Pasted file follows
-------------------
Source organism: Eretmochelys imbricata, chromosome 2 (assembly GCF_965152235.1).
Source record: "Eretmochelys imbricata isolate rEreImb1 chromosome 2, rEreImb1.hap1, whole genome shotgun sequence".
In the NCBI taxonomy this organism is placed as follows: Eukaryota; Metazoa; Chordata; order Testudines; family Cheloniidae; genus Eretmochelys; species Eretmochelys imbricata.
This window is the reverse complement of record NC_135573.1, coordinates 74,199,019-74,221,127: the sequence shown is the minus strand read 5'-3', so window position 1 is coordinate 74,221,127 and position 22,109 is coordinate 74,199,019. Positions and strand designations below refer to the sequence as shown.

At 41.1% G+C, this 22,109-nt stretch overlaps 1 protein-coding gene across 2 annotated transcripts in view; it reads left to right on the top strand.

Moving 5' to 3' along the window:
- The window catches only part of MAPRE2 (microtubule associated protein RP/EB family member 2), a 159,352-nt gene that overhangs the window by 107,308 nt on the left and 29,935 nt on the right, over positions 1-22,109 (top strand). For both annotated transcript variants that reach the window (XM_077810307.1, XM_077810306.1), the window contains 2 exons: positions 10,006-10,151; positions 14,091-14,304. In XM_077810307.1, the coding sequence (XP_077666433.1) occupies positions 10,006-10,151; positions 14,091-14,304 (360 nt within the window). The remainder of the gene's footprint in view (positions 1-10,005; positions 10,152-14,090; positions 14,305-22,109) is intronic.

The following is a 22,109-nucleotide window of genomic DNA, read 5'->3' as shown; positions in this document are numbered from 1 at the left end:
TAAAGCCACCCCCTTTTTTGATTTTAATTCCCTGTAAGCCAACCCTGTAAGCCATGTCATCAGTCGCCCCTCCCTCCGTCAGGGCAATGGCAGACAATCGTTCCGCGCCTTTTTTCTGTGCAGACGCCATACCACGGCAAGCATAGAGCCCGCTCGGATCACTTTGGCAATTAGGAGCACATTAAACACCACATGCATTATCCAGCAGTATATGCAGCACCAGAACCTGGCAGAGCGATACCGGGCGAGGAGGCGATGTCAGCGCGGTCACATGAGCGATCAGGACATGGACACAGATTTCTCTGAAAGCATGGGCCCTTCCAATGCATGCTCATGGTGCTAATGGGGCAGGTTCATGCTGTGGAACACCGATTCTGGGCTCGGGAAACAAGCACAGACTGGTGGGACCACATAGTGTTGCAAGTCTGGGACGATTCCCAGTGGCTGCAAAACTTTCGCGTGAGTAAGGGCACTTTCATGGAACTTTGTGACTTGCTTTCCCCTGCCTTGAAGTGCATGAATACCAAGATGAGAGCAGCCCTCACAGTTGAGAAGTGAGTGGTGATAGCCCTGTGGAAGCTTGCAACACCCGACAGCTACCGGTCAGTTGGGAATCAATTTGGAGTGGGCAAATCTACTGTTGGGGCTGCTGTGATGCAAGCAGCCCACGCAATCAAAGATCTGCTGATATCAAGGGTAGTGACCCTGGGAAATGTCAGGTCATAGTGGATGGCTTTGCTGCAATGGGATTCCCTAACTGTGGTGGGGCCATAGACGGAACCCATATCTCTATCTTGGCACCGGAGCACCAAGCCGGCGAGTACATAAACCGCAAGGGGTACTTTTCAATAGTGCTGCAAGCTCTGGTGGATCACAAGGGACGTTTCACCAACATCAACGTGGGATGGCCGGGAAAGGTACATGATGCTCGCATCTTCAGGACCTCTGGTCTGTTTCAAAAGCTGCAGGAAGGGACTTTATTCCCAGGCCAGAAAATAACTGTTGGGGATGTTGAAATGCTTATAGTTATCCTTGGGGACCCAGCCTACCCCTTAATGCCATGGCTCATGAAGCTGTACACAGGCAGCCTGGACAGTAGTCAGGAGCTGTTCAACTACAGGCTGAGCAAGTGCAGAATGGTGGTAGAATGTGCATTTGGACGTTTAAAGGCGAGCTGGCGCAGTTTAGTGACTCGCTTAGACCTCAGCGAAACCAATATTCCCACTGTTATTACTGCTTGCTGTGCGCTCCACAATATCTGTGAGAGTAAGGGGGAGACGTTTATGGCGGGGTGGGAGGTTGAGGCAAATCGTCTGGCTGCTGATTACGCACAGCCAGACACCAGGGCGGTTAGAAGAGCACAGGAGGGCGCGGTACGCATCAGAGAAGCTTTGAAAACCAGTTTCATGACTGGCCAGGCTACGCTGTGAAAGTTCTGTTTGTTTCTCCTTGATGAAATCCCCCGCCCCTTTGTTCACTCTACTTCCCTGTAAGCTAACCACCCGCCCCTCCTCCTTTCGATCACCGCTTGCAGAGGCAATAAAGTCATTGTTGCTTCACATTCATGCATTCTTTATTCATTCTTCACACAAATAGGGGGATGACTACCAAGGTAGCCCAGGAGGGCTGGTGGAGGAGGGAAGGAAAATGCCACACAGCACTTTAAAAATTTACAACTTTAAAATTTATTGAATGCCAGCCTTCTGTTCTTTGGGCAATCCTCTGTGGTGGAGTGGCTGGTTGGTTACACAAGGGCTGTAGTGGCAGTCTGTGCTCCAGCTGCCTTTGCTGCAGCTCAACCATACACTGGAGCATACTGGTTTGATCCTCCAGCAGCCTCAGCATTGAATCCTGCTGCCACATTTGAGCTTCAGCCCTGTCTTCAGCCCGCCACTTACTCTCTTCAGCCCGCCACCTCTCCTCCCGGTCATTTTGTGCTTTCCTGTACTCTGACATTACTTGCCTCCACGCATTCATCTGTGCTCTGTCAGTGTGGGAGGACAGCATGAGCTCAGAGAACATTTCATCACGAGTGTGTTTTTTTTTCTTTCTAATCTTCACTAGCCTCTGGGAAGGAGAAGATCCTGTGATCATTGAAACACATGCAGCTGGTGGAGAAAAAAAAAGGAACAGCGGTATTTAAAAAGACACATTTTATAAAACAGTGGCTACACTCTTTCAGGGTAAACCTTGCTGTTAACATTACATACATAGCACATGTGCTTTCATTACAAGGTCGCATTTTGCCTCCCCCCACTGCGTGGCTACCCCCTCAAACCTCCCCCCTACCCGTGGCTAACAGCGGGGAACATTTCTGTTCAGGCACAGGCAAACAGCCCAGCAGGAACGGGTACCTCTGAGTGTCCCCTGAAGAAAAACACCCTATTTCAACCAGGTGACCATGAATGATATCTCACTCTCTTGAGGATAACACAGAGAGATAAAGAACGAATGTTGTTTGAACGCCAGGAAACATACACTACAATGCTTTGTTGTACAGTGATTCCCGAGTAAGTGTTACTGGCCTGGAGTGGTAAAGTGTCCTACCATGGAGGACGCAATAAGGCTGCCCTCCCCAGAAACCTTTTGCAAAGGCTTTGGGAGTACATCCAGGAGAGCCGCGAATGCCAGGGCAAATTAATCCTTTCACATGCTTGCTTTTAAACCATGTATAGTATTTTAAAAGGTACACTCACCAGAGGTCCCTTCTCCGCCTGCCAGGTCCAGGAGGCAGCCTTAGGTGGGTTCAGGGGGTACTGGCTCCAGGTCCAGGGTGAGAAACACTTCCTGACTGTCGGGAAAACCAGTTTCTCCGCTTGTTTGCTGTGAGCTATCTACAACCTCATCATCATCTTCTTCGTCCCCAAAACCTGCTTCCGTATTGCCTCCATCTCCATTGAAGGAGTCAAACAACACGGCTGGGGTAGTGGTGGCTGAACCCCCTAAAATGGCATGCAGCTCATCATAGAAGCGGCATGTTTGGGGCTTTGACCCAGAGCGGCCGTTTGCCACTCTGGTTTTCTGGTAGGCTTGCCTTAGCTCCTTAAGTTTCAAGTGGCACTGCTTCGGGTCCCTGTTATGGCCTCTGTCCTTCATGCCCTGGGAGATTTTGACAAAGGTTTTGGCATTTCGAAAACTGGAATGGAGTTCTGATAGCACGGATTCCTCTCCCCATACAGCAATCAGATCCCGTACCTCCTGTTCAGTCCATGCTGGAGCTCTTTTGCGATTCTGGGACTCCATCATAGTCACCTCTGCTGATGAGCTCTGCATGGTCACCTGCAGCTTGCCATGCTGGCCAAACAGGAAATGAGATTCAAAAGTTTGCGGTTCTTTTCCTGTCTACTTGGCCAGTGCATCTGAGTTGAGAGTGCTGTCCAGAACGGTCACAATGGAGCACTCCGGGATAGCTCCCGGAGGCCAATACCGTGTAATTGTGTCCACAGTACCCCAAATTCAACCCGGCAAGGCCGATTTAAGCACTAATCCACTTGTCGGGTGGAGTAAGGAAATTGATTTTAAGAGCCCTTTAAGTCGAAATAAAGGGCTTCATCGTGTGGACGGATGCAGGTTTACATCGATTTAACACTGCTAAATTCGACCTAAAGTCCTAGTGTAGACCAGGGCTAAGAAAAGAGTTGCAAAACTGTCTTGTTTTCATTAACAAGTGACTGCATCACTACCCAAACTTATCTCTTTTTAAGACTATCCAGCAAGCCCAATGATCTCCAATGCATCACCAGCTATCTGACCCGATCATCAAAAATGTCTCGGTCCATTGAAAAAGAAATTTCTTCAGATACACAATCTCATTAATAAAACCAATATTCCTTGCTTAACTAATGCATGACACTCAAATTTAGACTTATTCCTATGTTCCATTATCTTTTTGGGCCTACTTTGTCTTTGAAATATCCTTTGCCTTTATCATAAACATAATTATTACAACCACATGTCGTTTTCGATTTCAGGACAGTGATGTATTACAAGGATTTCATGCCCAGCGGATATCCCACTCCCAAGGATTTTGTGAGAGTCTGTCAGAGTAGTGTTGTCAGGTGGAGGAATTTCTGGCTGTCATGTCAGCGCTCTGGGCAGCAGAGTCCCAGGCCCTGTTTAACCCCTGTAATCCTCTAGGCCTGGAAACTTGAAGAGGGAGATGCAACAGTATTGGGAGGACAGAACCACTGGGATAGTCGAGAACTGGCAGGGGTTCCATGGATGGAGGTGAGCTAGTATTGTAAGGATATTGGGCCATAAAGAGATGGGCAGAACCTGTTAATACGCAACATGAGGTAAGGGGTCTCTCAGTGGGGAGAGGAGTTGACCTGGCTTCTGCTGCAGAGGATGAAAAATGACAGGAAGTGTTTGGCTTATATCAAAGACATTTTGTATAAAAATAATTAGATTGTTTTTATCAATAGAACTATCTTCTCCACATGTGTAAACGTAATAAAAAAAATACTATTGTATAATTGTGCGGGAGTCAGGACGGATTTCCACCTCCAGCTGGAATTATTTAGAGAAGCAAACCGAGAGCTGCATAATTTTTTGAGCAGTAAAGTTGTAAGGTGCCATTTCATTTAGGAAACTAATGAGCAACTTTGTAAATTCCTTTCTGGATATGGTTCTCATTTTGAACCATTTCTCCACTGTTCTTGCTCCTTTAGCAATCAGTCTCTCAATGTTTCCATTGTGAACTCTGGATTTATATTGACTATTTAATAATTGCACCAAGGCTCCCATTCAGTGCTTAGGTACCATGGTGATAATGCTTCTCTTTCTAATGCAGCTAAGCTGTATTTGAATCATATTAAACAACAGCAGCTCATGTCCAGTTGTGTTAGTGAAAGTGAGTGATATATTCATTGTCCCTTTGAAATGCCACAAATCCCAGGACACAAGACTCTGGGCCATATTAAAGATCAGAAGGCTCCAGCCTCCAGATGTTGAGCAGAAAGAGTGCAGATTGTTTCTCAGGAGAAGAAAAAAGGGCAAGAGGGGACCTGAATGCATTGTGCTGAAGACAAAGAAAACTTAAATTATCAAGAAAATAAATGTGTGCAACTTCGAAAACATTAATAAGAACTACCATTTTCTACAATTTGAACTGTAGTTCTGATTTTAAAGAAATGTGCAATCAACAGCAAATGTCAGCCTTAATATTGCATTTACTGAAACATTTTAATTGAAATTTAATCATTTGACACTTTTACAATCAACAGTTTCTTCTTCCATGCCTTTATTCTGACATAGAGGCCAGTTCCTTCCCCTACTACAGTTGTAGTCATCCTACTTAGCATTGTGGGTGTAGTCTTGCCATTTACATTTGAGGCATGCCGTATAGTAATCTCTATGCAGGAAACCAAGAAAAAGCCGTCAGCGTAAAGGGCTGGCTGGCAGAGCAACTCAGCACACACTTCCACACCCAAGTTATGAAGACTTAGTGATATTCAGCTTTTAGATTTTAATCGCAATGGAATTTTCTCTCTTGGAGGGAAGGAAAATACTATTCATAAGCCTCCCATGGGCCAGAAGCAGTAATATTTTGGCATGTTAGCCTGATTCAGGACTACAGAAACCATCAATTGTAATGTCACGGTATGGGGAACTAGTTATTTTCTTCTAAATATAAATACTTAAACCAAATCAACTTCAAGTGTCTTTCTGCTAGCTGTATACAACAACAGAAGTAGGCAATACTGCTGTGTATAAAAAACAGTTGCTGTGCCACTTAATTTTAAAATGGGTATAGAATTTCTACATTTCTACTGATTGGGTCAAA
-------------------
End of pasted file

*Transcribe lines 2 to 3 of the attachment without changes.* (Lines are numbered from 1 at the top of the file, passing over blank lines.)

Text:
Source record: "Eretmochelys imbricata isolate rEreImb1 chromosome 2, rEreImb1.hap1, whole genome shotgun sequence".
In the NCBI taxonomy this organism is placed as follows: Eukaryota; Metazoa; Chordata; order Testudines; family Cheloniidae; genus Eretmochelys; species Eretmochelys imbricata.